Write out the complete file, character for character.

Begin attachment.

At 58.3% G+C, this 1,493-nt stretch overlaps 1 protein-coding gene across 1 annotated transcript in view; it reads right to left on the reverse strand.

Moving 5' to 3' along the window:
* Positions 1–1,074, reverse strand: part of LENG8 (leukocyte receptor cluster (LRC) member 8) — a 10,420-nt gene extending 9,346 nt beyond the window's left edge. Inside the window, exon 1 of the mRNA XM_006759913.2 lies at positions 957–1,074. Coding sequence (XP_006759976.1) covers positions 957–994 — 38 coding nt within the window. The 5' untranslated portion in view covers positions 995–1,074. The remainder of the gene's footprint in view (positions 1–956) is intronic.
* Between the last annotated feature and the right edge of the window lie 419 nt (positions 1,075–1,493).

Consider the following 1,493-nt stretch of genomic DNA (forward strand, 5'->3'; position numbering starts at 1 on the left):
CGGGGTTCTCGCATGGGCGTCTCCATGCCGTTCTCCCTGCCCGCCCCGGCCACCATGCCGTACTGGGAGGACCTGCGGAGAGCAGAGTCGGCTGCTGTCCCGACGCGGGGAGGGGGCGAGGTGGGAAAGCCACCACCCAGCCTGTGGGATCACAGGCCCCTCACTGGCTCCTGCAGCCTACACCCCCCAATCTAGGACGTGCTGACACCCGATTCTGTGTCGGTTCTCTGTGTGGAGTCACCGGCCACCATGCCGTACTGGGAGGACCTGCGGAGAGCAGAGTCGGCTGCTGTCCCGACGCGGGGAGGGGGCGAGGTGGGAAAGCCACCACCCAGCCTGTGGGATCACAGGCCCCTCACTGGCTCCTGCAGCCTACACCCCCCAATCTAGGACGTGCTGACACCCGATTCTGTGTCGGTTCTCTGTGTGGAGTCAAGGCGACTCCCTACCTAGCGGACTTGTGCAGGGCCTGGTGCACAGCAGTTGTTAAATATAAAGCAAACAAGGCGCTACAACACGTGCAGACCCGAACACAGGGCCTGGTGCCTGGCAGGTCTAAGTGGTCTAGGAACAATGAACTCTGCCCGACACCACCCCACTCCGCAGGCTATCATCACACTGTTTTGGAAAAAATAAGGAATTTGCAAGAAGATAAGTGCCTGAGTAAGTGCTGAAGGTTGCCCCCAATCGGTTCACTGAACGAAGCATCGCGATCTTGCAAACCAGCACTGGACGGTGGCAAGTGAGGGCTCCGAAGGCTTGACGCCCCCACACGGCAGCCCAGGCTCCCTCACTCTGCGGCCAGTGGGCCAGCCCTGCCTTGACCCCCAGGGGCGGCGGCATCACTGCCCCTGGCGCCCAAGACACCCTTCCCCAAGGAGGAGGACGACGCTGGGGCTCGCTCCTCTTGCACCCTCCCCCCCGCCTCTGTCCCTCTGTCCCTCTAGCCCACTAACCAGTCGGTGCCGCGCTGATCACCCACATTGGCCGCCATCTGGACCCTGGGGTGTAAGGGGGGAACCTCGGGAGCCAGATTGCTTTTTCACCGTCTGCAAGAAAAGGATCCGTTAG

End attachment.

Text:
At 58.3% G+C, this 1,493-nt stretch overlaps 1 protein-coding gene across 1 annotated transcript in view; it reads right to left on the reverse strand.

Moving 5' to 3' along the window:
* Positions 1–1,074, reverse strand: part of LENG8 (leukocyte receptor cluster (LRC) member 8) — a 10,420-nt gene extending 9,346 nt beyond the window's left edge. Inside the window, exon 1 of the mRNA XM_006759913.2 lies at positions 957–1,074. Coding sequence (XP_006759976.1) covers positions 957–994 — 38 coding nt within the window. The 5' untranslated portion in view covers positions 995–1,074. The remainder of the gene's footprint in view (positions 1–956) is intronic.
* Between the last annotated feature and the right edge of the window lie 419 nt (positions 1,075–1,493).

Consider the following 1,493-nt stretch of genomic DNA (forward strand, 5'->3'; position numbering starts at 1 on the left):
CGGGGTTCTCGCATGGGCGTCTCCATGCCGTTCTCCCTGCCCGCCCCGGCCACCATGCCGTACTGGGAGGACCTGCGGAGAGCAGAGTCGGCTGCTGTCCCGACGCGGGGAGGGGGCGAGGTGGGAAAGCCACCACCCAGCCTGTGGGATCACAGGCCCCTCACTGGCTCCTGCAGCCTACACCCCCCAATCTAGGACGTGCTGACACCCGATTCTGTGTCGGTTCTCTGTGTGGAGTCACCGGCCACCATGCCGTACTGGGAGGACCTGCGGAGAGCAGAGTCGGCTGCTGTCCCGACGCGGGGAGGGGGCGAGGTGGGAAAGCCACCACCCAGCCTGTGGGATCACAGGCCCCTCACTGGCTCCTGCAGCCTACACCCCCCAATCTAGGACGTGCTGACACCCGATTCTGTGTCGGTTCTCTGTGTGGAGTCAAGGCGACTCCCTACCTAGCGGACTTGTGCAGGGCCTGGTGCACAGCAGTTGTTAAATATAAAGCAAACAAGGCGCTACAACACGTGCAGACCCGAACACAGGGCCTGGTGCCTGGCAGGTCTAAGTGGTCTAGGAACAATGAACTCTGCCCGACACCACCCCACTCCGCAGGCTATCATCACACTGTTTTGGAAAAAATAAGGAATTTGCAAGAAGATAAGTGCCTGAGTAAGTGCTGAAGGTTGCCCCCAATCGGTTCACTGAACGAAGCATCGCGATCTTGCAAACCAGCACTGGACGGTGGCAAGTGAGGGCTCCGAAGGCTTGACGCCCCCACACGGCAGCCCAGGCTCCCTCACTCTGCGGCCAGTGGGCCAGCCCTGCCTTGACCCCCAGGGGCGGCGGCATCACTGCCCCTGGCGCCCAAGACACCCTTCCCCAAGGAGGAGGACGACGCTGGGGCTCGCTCCTCTTGCACCCTCCCCCCCGCCTCTGTCCCTCTGTCCCTCTAGCCCACTAACCAGTCGGTGCCGCGCTGATCACCCACATTGGCCGCCATCTGGACCCTGGGGTGTAAGGGGGGAACCTCGGGAGCCAGATTGCTTTTTCACCGTCTGCAAGAAAAGGATCCGTTAG